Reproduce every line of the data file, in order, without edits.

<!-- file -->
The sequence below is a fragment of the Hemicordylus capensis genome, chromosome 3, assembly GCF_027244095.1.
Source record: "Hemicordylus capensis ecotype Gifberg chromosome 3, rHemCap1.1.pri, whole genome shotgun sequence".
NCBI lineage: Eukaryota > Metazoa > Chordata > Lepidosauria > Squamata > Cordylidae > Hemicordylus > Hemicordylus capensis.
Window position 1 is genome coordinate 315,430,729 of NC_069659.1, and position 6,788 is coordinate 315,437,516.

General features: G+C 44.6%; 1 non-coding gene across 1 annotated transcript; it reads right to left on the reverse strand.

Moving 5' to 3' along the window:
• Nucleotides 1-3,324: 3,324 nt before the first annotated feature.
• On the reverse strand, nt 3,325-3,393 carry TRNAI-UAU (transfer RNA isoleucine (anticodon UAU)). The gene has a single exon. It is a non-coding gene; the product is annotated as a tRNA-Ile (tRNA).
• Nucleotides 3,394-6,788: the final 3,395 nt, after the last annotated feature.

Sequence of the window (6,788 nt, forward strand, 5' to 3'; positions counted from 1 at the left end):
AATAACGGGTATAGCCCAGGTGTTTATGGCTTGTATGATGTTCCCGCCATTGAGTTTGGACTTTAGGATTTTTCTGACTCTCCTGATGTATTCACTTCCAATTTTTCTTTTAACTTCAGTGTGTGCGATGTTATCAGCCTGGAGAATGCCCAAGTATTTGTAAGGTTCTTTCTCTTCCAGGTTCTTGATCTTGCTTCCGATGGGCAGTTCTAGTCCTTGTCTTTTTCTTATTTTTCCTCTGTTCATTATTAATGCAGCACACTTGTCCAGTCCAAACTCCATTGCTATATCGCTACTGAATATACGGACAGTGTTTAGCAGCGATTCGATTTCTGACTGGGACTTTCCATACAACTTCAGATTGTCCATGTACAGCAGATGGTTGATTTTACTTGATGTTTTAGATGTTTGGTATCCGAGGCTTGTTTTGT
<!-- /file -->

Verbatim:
The sequence below is a fragment of the Hemicordylus capensis genome, chromosome 3, assembly GCF_027244095.1.
Source record: "Hemicordylus capensis ecotype Gifberg chromosome 3, rHemCap1.1.pri, whole genome shotgun sequence".
NCBI lineage: Eukaryota > Metazoa > Chordata > Lepidosauria > Squamata > Cordylidae > Hemicordylus > Hemicordylus capensis.
Window position 1 is genome coordinate 315,430,729 of NC_069659.1, and position 6,788 is coordinate 315,437,516.

General features: G+C 44.6%; 1 non-coding gene across 1 annotated transcript; it reads right to left on the reverse strand.

Moving 5' to 3' along the window:
• Nucleotides 1-3,324: 3,324 nt before the first annotated feature.
• On the reverse strand, nt 3,325-3,393 carry TRNAI-UAU (transfer RNA isoleucine (anticodon UAU)). The gene has a single exon. It is a non-coding gene; the product is annotated as a tRNA-Ile (tRNA).
• Nucleotides 3,394-6,788: the final 3,395 nt, after the last annotated feature.

Sequence of the window (6,788 nt, forward strand, 5' to 3'; positions counted from 1 at the left end):
AATAACGGGTATAGCCCAGGTGTTTATGGCTTGTATGATGTTCCCGCCATTGAGTTTGGACTTTAGGATTTTTCTGACTCTCCTGATGTATTCACTTCCAATTTTTCTTTTAACTTCAGTGTGTGCGATGTTATCAGCCTGGAGAATGCCCAAGTATTTGTAAGGTTCTTTCTCTTCCAGGTTCTTGATCTTGCTTCCGATGGGCAGTTCTAGTCCTTGTCTTTTTCTTATTTTTCCTCTGTTCATTATTAATGCAGCACACTTGTCCAGTCCAAACTCCATTGCTATATCGCTACTGAATATACGGACAGTGTTTAGCAGCGATTCGATTTCTGACTGGGACTTTCCATACAACTTCAGATTGTCCATGTACAGCAGATGGTTGATTTTACTTGATGTTTTAGATGTTTGGTATCCGAGGCTTGTTTTGT